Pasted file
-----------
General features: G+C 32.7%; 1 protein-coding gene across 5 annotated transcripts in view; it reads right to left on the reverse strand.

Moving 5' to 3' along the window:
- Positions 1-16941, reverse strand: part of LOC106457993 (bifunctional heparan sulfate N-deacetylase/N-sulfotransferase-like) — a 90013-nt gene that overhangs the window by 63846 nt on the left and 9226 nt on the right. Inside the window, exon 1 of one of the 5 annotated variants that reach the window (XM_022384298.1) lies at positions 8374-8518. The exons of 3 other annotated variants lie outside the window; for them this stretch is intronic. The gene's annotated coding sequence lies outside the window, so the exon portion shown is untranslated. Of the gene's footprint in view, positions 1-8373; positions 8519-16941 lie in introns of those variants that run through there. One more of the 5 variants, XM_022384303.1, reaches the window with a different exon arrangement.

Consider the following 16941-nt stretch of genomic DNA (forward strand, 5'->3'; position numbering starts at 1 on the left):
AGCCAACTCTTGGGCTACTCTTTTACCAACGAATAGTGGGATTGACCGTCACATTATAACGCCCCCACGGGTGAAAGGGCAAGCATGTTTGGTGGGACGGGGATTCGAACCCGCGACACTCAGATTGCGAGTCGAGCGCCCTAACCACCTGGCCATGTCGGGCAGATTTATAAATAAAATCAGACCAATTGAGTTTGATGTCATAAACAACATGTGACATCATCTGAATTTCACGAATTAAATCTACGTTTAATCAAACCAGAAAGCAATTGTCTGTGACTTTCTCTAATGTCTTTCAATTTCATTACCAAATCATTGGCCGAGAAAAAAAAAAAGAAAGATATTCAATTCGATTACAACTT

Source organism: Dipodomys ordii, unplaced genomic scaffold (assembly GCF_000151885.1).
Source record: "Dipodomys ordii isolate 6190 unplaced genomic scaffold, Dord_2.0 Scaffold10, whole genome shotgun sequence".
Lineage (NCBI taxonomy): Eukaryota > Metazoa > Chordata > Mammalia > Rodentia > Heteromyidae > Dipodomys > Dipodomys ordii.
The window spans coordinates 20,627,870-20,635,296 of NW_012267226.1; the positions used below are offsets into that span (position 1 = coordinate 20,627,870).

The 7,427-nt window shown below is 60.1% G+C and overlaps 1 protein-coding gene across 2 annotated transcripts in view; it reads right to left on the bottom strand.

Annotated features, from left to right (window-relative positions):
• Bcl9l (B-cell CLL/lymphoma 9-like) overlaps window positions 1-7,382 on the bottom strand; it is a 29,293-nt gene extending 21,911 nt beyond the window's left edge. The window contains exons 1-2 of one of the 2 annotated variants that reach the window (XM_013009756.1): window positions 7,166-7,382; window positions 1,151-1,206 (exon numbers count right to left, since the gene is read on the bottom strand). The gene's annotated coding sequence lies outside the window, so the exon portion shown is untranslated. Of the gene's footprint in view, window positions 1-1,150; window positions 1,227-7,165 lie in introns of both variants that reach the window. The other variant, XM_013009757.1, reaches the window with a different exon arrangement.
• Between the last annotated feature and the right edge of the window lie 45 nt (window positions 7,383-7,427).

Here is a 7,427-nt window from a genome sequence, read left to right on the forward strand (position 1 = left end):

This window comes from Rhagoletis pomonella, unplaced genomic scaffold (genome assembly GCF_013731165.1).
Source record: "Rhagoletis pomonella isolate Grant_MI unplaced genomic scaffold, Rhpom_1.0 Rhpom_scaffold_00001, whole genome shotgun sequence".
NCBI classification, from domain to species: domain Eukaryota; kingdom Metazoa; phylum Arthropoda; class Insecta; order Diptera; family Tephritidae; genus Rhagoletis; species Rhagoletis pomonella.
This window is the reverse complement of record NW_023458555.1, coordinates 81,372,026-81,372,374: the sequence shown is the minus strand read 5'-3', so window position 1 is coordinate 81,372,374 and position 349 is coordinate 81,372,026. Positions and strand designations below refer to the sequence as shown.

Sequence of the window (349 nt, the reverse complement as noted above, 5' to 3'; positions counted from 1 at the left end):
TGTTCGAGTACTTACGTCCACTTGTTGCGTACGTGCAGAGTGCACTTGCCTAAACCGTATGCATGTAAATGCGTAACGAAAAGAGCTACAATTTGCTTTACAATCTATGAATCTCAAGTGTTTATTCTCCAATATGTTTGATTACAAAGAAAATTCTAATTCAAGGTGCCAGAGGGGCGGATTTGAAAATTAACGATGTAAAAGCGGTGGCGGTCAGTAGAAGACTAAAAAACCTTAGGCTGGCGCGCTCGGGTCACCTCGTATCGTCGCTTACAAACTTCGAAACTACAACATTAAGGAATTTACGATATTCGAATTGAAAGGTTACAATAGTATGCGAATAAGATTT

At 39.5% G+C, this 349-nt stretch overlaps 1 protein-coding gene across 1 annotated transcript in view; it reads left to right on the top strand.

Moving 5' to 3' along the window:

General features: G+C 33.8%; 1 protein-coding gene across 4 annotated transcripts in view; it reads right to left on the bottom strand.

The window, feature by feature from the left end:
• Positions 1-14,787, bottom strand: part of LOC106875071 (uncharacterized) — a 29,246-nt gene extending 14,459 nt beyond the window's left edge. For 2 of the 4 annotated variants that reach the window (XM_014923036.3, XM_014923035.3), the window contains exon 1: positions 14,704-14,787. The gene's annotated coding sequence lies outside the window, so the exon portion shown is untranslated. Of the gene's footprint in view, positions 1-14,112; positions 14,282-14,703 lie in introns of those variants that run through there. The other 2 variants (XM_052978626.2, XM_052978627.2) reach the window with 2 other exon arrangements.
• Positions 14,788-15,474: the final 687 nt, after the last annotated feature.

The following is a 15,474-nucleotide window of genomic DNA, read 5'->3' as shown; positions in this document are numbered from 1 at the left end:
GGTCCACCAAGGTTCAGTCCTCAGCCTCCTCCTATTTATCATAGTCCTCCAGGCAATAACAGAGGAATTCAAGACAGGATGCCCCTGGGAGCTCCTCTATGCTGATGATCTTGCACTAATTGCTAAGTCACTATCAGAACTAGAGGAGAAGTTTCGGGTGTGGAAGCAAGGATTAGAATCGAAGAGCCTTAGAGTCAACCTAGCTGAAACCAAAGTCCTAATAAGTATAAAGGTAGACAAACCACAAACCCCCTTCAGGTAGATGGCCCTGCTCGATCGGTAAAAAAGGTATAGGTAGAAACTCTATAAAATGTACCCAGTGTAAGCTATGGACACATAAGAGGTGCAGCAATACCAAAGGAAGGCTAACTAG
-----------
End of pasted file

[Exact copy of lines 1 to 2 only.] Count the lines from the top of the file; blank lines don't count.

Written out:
General features: G+C 32.7%; 1 protein-coding gene across 5 annotated transcripts in view; it reads right to left on the reverse strand.

Moving 5' to 3' along the window: